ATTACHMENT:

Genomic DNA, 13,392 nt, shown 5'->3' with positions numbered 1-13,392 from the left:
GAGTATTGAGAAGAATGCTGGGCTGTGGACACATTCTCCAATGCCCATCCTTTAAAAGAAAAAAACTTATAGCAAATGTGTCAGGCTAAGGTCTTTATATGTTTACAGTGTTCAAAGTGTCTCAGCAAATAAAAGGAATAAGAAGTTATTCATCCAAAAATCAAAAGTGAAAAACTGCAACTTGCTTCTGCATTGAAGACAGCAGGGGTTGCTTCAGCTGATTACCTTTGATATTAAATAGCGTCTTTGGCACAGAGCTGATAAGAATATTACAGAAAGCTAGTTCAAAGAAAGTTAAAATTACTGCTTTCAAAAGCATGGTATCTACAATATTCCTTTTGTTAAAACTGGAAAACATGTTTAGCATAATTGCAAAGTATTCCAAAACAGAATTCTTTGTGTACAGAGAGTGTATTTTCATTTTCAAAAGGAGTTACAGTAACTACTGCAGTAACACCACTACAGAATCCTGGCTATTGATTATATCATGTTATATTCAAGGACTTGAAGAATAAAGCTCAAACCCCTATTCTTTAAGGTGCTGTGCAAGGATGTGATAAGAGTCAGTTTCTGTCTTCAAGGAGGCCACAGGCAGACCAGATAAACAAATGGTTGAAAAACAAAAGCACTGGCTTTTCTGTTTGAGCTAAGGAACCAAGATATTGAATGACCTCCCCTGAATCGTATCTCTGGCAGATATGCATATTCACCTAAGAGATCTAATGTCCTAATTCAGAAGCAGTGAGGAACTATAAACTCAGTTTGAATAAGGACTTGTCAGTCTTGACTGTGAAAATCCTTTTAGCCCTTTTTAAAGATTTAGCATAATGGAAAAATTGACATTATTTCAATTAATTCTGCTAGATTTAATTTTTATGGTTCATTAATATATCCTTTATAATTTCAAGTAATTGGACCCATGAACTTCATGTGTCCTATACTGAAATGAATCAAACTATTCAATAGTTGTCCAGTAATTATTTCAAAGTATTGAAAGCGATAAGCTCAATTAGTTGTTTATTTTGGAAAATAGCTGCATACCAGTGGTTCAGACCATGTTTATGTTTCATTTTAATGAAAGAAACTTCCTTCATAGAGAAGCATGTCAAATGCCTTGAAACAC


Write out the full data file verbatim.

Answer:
Genomic DNA, 13,392 nt, shown 5'->3' with positions numbered 1-13,392 from the left:
GAGTATTGAGAAGAATGCTGGGCTGTGGACACATTCTCCAATGCCCATCCTTTAAAAGAAAAAAACTTATAGCAAATGTGTCAGGCTAAGGTCTTTATATGTTTACAGTGTTCAAAGTGTCTCAGCAAATAAAAGGAATAAGAAGTTATTCATCCAAAAATCAAAAGTGAAAAACTGCAACTTGCTTCTGCATTGAAGACAGCAGGGGTTGCTTCAGCTGATTACCTTTGATATTAAATAGCGTCTTTGGCACAGAGCTGATAAGAATATTACAGAAAGCTAGTTCAAAGAAAGTTAAAATTACTGCTTTCAAAAGCATGGTATCTACAATATTCCTTTTGTTAAAACTGGAAAACATGTTTAGCATAATTGCAAAGTATTCCAAAACAGAATTCTTTGTGTACAGAGAGTGTATTTTCATTTTCAAAAGGAGTTACAGTAACTACTGCAGTAACACCACTACAGAATCCTGGCTATTGATTATATCATGTTATATTCAAGGACTTGAAGAATAAAGCTCAAACCCCTATTCTTTAAGGTGCTGTGCAAGGATGTGATAAGAGTCAGTTTCTGTCTTCAAGGAGGCCACAGGCAGACCAGATAAACAAATGGTTGAAAAACAAAAGCACTGGCTTTTCTGTTTGAGCTAAGGAACCAAGATATTGAATGACCTCCCCTGAATCGTATCTCTGGCAGATATGCATATTCACCTAAGAGATCTAATGTCCTAATTCAGAAGCAGTGAGGAACTATAAACTCAGTTTGAATAAGGACTTGTCAGTCTTGACTGTGAAAATCCTTTTAGCCCTTTTTAAAGATTTAGCATAATGGAAAAATTGACATTATTTCAATTAATTCTGCTAGATTTAATTTTTATGGTTCATTAATATATCCTTTATAATTTCAAGTAATTGGACCCATGAACTTCATGTGTCCTATACTGAAATGAATCAAACTATTCAATAGTTGTCCAGTAATTATTTCAAAGTATTGAAAGCGATAAGCTCAATTAGTTGTTTATTTTGGAAAATAGCTGCATACCAGTGGTTCAGACCATGTTTATGTTTCATTTTAATGAAAGAAACTTCCTTCATAGAGAAGCATGTCAAATGCCTTGAAACAC